Whether you see insects, spiders or rodents, dealing with pests can be an unnerving experience. You can sleep soundly with proper pest control and prevention, knowing that pests won’t invade your space. Some pests can carry diseases, while others can wreak havoc on your home, potentially causing all types of expensive damage. Thankfully, a few pest-proofing tactics can be used to keep your home safe and pest-free. This guide offers more information about different types of pests, how to pest-proof your home, and ways to control them so your home and garden will stay safe and healthy.
The best way to avoid dealing with pests is to prevent them from entering your home and garden in the first place. Let’s take a closer look at various pests and how you can pest-proof the exterior and interior of your home.
- Types of pests: Pests come in a variety of sizes and species. The most common household pests include ants, termites, cockroaches, bed bugs, and spiders. But pests also come in the form of animals, including mice and rats, and even pigeons. It’s important to know exactly what types of pests you’re dealing with to properly prevent them from getting inside your home. Anything that can spread disease, damage items, and property, or cause you stress and fear is considered a pest.
- Exterior proofing: Pest-proof the exterior of your home by sealing all doors and windows, and look for any gaps where pests can come inside. Close off fireplaces at the roofline during the warmer months. Look carefully at your roof and flashing, making sure there are no points of entry. You should also look closely at your home’s foundation, sealing any cracks or repairing broken bricks. Remove debris and leaves from the perimeter of your home, and make sure there is no standing water. Stagnant water is a pest magnet, particularly for small mammals and mosquitos.
- Interior proofing: Make sure that the inside of your home is clean and free of crumbs and food that isn’t stored in a sealed container. Check your plumbing to ensure that no pipes are leaking, as this can be an easy source of water for thirsty pests. Remove piles of clothing, newspapers, and clutter in general since many pests like to build their nests in dark, dingy places. Clean up pet food regularly and make sure that your home is generally as clean as possible. Keep windows closed when you’re not at home, and look inside your roof to ensure that there’s no easy way for pests to get inside. If you want an extra layer of protection, use a pest control barrier spray.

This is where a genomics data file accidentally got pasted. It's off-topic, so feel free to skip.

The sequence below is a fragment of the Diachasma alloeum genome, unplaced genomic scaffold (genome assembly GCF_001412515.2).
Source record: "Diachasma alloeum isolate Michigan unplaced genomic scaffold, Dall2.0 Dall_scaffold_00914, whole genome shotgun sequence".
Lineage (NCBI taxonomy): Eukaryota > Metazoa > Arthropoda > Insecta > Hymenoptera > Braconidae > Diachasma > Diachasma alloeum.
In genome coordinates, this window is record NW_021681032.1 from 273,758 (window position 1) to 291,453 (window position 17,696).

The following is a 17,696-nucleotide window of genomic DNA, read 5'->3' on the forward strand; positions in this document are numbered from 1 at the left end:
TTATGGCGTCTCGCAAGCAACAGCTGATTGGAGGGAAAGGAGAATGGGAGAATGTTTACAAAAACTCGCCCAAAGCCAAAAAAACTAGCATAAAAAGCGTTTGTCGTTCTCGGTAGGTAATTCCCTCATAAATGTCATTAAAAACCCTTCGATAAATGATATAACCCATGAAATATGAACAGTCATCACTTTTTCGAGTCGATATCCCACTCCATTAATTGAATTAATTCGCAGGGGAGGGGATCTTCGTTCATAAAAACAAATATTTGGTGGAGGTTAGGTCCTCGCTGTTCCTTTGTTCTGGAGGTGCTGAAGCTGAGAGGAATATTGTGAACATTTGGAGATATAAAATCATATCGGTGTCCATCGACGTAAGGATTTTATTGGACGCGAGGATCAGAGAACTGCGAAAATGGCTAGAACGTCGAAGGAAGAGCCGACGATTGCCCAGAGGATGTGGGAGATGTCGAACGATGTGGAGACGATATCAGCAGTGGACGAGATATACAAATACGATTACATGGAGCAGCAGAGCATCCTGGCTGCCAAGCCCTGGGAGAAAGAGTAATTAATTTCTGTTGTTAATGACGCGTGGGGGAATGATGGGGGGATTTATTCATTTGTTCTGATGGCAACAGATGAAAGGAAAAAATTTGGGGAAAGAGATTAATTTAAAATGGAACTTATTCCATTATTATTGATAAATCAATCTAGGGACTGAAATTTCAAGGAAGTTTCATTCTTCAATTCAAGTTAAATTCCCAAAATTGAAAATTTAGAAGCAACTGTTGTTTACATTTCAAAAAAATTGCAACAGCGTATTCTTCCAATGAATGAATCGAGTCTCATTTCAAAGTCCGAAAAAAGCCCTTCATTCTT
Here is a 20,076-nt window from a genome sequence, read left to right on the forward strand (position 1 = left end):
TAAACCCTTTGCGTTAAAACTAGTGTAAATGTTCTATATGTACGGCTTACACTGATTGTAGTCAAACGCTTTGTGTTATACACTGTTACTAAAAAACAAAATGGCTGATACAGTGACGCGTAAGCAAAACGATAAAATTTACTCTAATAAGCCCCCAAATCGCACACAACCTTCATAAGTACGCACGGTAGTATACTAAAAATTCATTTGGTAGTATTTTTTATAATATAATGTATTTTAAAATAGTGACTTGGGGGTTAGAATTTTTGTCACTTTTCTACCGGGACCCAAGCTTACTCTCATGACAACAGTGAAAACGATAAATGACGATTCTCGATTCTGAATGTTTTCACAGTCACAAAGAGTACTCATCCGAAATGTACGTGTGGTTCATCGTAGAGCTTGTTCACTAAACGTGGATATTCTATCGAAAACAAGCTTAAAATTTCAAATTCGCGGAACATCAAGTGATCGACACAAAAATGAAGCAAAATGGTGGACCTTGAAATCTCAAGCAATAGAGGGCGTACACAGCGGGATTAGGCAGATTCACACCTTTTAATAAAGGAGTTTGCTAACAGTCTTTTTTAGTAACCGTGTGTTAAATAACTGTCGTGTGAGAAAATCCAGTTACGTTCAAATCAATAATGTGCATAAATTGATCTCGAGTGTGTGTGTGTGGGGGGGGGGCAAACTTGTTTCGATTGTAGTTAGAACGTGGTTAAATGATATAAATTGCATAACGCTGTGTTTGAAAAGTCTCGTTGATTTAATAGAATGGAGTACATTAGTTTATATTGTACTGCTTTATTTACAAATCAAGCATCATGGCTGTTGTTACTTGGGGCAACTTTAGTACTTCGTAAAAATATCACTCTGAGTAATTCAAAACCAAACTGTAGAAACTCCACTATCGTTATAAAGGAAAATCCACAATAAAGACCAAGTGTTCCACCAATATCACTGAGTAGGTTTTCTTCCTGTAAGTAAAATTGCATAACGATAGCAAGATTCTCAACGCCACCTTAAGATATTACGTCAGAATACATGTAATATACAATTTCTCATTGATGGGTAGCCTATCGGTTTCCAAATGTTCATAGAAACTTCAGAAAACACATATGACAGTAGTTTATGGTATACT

Surprisingly, there are some things that humans do that may attract pests to your lawn and garden. Here are a few common problems that can contribute to pests in these areas.
- Standing water in old tires, birdbaths, and ponds will attract pests to your lawn and garden, particularly mosquitoes and biting flies.
- Piles of leaves and dead plant matter are a significant pest attractant, as well as piles of firewood.
- Leaks around the foundation may entice pests to come near your home to find water.
- Trash that is not secured with a tight-fitting lid is a surefire way to attract pests to your yard and your home.
- Dirty grills will tempt pests to come closer to find food.